The turkey sandwich of fabric

Ah, leftovers. Aren’t they the best? I had to pop into Fishman’s Fabrics for a few YKK zippers, and while I was there, I snapped up a couple of gorgeous remnants.

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There we have two skirt quantities of a very high quality wool gabardine that normally sells for $40 a yard. I got both pieces for less than the cost of a single yard. Win! That blue gabardine wants to be a pencil skirt when it grows up.

I also picked up a bemberg remnant, enough to line a skirt and maybe cut out a few pocket bags.

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I usually hate the feel of lining fabrics — they’re slick in a way that feels cheap — but bemberg doesn’t offend my fingers. I was happy to snag this remnant.

But the real score was the cow hide remnant that was only $15 for the entire piece.

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I laid the tape measure on the folded piece to give you an idea of the dimensions. Like most leathers, it is an irregular shape, but at its smallest, it’s 23″ by almost 90″ long. It’s definitely enough for a skirt, though there are a couple of marks on the skin that might present some cutting challenges. Even if I don’t get a full skirt out of it, I can make a bag and use the other pieces for trim. It’s a mid weight, verging on heavy weight, and I wouldn’t use it to make sleeves for a t-shirt, for example (a hot trend in leather right now). But collars on a jacket, waistbands, a skirt, a bag — any of these things will be great in this dark gray hide. I’m kind of excited that it was only $15 for this much hide.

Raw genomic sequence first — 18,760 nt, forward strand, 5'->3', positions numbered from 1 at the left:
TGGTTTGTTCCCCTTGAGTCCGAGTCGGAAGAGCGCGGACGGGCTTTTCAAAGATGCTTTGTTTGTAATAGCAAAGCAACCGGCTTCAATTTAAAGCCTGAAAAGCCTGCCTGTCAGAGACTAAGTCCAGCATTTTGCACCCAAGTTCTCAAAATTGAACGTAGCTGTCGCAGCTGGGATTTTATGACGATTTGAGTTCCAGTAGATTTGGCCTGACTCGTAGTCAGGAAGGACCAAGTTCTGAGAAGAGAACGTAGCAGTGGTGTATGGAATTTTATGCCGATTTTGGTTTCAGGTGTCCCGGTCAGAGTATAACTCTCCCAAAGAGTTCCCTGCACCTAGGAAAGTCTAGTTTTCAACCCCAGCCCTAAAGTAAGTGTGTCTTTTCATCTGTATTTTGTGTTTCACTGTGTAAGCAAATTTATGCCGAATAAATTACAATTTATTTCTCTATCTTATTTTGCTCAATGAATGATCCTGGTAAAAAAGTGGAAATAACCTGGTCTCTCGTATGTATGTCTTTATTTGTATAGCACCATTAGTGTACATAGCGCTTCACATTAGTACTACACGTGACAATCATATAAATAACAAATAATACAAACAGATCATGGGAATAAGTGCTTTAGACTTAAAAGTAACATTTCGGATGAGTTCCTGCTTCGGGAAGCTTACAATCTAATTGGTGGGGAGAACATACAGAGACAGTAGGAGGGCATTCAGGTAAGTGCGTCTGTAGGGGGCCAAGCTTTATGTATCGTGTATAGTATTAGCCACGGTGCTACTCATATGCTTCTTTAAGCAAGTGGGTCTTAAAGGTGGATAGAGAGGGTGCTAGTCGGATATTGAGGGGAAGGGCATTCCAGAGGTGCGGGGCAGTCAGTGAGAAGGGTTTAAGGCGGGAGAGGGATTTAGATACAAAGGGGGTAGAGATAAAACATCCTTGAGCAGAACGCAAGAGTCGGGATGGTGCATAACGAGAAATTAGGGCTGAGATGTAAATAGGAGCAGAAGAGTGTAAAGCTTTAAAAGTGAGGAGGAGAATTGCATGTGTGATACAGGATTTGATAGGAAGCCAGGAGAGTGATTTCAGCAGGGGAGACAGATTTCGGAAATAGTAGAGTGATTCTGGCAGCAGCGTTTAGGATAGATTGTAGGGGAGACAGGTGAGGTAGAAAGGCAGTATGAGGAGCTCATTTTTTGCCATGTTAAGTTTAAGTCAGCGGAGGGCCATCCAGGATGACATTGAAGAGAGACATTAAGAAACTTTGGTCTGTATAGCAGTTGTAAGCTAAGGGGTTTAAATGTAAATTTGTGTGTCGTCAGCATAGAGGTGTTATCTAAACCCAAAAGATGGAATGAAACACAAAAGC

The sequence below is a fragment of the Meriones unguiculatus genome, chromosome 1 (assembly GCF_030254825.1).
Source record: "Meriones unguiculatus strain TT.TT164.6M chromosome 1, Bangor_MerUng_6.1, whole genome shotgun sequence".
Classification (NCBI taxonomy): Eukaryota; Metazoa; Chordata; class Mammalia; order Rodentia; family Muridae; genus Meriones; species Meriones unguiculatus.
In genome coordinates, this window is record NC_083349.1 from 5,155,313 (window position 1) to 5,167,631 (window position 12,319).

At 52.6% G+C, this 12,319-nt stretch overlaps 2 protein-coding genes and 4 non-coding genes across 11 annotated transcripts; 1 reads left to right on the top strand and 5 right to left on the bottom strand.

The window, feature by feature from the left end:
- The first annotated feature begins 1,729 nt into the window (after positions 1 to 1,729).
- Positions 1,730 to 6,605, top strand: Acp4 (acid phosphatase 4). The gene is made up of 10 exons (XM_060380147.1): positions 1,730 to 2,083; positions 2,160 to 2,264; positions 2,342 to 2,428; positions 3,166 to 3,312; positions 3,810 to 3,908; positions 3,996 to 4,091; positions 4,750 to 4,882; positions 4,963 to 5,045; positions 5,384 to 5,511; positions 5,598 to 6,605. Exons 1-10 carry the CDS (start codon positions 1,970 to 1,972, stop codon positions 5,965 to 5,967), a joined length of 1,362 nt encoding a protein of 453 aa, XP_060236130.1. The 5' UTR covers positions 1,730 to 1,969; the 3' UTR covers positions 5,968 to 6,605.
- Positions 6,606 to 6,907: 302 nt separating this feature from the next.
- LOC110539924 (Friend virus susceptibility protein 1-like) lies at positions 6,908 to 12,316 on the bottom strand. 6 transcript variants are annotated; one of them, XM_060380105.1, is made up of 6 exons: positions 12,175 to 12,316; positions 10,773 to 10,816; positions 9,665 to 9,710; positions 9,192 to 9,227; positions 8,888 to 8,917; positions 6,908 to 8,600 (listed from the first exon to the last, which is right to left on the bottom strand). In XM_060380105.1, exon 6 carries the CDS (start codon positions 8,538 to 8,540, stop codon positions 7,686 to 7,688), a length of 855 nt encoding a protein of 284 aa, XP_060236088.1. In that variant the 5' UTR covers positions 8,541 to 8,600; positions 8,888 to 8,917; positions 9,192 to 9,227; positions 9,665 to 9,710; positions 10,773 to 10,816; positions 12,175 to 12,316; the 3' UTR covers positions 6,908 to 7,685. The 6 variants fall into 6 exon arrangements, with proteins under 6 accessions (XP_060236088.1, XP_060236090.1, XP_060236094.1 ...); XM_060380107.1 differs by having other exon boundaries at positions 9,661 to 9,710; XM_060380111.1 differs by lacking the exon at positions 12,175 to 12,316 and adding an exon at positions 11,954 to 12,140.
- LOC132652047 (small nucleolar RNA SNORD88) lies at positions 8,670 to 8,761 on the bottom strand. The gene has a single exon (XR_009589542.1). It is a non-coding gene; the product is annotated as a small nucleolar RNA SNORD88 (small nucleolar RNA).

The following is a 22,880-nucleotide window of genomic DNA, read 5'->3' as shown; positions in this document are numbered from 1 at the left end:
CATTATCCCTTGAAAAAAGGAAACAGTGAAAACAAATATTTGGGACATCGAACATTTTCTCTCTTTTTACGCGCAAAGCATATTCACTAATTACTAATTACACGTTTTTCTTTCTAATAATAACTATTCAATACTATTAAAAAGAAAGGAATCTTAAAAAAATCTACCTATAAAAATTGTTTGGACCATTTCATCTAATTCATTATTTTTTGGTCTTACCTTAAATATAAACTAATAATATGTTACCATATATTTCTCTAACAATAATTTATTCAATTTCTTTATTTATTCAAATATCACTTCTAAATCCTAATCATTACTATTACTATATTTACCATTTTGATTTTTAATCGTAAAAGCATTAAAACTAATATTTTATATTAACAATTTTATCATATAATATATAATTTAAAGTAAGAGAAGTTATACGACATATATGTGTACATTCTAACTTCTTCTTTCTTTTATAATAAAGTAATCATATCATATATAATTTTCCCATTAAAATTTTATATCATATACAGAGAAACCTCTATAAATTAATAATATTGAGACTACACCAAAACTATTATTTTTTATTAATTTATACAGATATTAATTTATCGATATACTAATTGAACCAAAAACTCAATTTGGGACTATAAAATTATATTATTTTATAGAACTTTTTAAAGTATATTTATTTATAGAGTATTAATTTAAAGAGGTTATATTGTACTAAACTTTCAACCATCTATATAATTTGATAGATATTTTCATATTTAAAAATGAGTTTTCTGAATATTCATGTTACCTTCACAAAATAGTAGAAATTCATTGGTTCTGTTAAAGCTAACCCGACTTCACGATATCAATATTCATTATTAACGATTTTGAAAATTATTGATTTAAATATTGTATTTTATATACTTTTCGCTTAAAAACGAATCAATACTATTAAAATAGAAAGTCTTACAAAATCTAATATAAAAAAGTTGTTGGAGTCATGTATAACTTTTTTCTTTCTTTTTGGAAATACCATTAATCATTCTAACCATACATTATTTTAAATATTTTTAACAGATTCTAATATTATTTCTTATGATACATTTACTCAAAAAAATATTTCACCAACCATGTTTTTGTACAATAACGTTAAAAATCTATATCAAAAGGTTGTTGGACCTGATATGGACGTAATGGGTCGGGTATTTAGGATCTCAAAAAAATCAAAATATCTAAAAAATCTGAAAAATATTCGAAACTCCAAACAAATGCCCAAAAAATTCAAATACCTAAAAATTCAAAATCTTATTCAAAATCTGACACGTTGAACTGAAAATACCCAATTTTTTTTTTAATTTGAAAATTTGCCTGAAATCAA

Remnants! Love ’em. I didn’t really plan to buy anything but the zippers that day, but really, it would have been penny-wise and pound-foolish not to snag these remnants. I need skirts, and this will give me three top-quality skirts for a mere $50.

I also plan to shop a bit at the Mood holiday sale tomorrow. They hooked me good last year with this same sale, and I’ve been saving a bit of extra scratch to take advantage of it this year. I keep saying I don’t need to buy fabric right now — and I do get to wear the stash halo for skipping the Orginal Sewing & Quilt Expo last week, which is always rife with temptations. But I am a sale shopper, and I just think it makes sense to buy when you can get a bargain. In reality, it’s a splurge because I don’t actually *need* anything right now. But I have my eye on some specific fabrics, and depending on the terms of their sale, we’ll see what ends up in my shopping cart.

Are you a sale shopper? Do you tend to stash for later when you find a great deal?

Theresa

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Warm thing redux: Fit for giants

Okay, so I’m in love with the idea of a giant warm thing with a hood, something like this DKNY shroud-muumuu-burka.

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It’s snowing today. I had to scrape ice off my car windows. The wind is blowing so hard that when I tried to shoot some wiper fluid at my windshield, it sheared off onto the street without touching the glass. Winter in Chicago = four solid months of wondering why the hell anyone would choose to live here.

But the warm thing is a consolation.

I made a fitted warm thing the other day and showed that one to you. It’s great. I adore it. But it’s not quite roomy enough to fit comfortably over a sweater or sweatshirt, so I decided to make a supersized version, one that would fit over a sweater plus a sweatshirt plus a bathrobe plus all the blankets from my bed plus any small children or dogs seeking refuge from a blizzard.

Mission accomplished.